The road has been bumpy, winded, and twisted about but I’m still here! I struggled in more ways than one, and it has been more difficult than I ever imagined it would be at times. I did not grow up in a wealthy family so financially there was always that burden to carry. Of course, my parents did what they could, but I have taken so many odd jobs just to get by. I have had to stay with friends. I’ve slept on couches and floors. There have been times where I barely had food or ate one meal a day just to afford to get to and from work. I even used to walk home from work in West Hollywood all the way to Koreatown just to save money. I am no stranger to the struggle. Things get heavy and the weight of the world is hard to carry, but I repeat the poem “The Road Not Taken” by Robert Frost to myself and it motivates me to never give up every time.
As you know, we’re big fans of you and your work. For our readers who might not be as familiar what can you tell them about what you do?
I am a writer that specializes in short stories and poetry. I published my first book My Amerikkka, a collection of poetry, in 2017 the newest edition was revised and published in 2019. It was a special experience because it was my first time putting myself out there as an author, but until then I had mostly written short stories so it was new to me to be writing so much poetry. The book is also one that is based around my emotional response to social and political issues when I normally write romance and realistic fiction so I was way out of my comfort zone writing it. I am currently writing my second book which will be a collection of poems and short stories. I also write articles from time to time and have other small projects in the works that I’m really excited about. I am my own worst critic, so while I am proud of all my work there is nothing I have out yet that I feel showcases who I am as an artist yet. I think what sets me apart is also what sets everyone else apart. We all come from different backgrounds and see life through different lenses so that is the beauty of the human experience. I also think my style is one that lends from older writing conventions. I tend to gravitate towards elevated language and almost everything I write comes from a personal space. I’m a little neurotic so I write everything by hand before I type it.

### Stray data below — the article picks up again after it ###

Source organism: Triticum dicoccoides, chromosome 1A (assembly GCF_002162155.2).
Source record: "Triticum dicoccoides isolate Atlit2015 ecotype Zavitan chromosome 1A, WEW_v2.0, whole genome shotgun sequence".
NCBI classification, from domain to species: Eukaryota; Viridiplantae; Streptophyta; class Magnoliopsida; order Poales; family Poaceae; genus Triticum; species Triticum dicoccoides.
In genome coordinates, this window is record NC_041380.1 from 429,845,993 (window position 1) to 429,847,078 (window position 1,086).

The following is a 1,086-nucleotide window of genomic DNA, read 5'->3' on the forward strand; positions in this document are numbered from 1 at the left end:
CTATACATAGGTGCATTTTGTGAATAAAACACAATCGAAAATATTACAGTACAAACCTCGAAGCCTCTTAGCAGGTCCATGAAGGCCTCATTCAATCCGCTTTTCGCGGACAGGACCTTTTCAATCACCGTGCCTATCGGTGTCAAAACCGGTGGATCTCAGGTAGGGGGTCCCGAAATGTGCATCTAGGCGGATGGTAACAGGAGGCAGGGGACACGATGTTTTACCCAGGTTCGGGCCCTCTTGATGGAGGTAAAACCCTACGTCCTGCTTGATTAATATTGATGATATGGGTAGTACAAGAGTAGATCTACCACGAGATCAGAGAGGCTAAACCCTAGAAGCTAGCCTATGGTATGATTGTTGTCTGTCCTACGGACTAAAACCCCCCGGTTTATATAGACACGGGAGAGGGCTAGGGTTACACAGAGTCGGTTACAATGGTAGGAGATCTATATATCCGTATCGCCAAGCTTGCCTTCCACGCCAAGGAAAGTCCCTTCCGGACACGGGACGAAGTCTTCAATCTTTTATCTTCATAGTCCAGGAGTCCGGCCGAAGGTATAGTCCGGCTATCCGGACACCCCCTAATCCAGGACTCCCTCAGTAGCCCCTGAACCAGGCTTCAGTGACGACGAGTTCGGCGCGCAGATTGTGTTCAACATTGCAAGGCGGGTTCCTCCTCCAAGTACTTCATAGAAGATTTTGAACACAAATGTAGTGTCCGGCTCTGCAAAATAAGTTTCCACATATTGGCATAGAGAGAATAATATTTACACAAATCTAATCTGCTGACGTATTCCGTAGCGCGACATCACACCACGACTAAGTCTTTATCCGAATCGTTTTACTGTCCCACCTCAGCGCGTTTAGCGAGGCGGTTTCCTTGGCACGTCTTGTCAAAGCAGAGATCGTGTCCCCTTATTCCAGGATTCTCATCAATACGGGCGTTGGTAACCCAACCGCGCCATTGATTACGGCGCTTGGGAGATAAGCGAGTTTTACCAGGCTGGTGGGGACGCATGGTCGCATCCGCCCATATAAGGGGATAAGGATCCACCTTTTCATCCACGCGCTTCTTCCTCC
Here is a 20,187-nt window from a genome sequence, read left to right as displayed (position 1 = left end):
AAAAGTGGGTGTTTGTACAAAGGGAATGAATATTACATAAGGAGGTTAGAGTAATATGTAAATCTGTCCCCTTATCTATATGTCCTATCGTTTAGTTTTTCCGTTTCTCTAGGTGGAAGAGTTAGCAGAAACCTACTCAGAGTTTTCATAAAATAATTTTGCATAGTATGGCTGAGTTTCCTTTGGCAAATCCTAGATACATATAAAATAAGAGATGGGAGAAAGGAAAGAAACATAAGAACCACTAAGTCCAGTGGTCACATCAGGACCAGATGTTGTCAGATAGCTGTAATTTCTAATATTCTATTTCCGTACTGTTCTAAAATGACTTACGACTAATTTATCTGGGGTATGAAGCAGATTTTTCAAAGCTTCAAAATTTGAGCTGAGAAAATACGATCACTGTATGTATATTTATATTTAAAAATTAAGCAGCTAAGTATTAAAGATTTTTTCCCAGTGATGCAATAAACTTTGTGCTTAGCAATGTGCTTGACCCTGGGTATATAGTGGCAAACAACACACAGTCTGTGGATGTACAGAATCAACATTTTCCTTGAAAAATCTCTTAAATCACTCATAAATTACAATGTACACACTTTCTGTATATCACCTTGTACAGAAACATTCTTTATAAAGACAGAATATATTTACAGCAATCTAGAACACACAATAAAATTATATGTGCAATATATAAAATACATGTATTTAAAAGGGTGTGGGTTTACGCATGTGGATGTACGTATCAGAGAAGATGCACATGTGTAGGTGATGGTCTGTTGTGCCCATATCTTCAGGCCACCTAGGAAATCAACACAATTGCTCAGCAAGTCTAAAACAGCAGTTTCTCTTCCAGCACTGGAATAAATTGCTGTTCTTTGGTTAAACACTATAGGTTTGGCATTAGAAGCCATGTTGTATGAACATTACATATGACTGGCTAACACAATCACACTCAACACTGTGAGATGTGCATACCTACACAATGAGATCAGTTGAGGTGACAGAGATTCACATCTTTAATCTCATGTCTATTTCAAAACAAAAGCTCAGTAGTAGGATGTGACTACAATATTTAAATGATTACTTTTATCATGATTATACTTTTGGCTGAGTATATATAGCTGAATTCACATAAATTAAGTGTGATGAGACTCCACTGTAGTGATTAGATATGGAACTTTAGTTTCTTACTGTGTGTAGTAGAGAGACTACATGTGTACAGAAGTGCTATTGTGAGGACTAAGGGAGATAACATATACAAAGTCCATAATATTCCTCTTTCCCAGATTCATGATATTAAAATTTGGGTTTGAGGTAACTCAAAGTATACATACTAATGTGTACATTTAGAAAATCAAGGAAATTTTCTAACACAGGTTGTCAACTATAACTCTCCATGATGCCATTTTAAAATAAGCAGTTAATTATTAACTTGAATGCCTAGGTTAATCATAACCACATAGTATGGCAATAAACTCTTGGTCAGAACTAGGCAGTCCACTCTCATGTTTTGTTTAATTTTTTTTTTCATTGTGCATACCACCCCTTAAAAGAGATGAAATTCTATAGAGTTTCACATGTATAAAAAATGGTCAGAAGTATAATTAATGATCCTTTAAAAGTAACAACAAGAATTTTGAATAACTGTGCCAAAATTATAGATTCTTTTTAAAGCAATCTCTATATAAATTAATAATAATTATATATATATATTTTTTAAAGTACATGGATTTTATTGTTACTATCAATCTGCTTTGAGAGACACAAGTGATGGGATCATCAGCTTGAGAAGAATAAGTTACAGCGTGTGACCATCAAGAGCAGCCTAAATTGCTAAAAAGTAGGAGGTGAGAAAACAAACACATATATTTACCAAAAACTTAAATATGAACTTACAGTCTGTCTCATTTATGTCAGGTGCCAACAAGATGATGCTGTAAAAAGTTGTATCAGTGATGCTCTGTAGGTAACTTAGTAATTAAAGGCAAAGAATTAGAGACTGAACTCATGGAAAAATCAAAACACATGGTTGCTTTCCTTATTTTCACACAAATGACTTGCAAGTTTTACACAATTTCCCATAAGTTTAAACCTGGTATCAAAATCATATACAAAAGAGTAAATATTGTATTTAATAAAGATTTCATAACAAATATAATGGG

We’d love to hear about how you think about risk taking?
It is necessary to take risks if you wish to make progress. I am a firm believer in taking calculated risks, so weighing your options before you do it and make a plan if possible. Sometimes plans go awry so it’s a gamble either way, but risks on any level are something that will contribute to your personal growth. I have taken a few major risks some worked out better than others. For instance, I finally moved to New York (briefly) recently. I planned it out saved some money and took a leap of faith. The first month I got there was one of the most magical times in my life, but the months that followed were the hardest. The job I had lined up fell through no one would hire me no matter how promising the interviews were, I was so stressed out I lost over 20 lbs in a few weeks, and above all I was miserable because of all the pressure I put on myself. Then COVID happened and I had to find a way to survive after just going through all that. My life has been everything but easy. I have failed many times due to the risks I took, but I also got back up every single time and will continue to.
Photo by Anthony Evans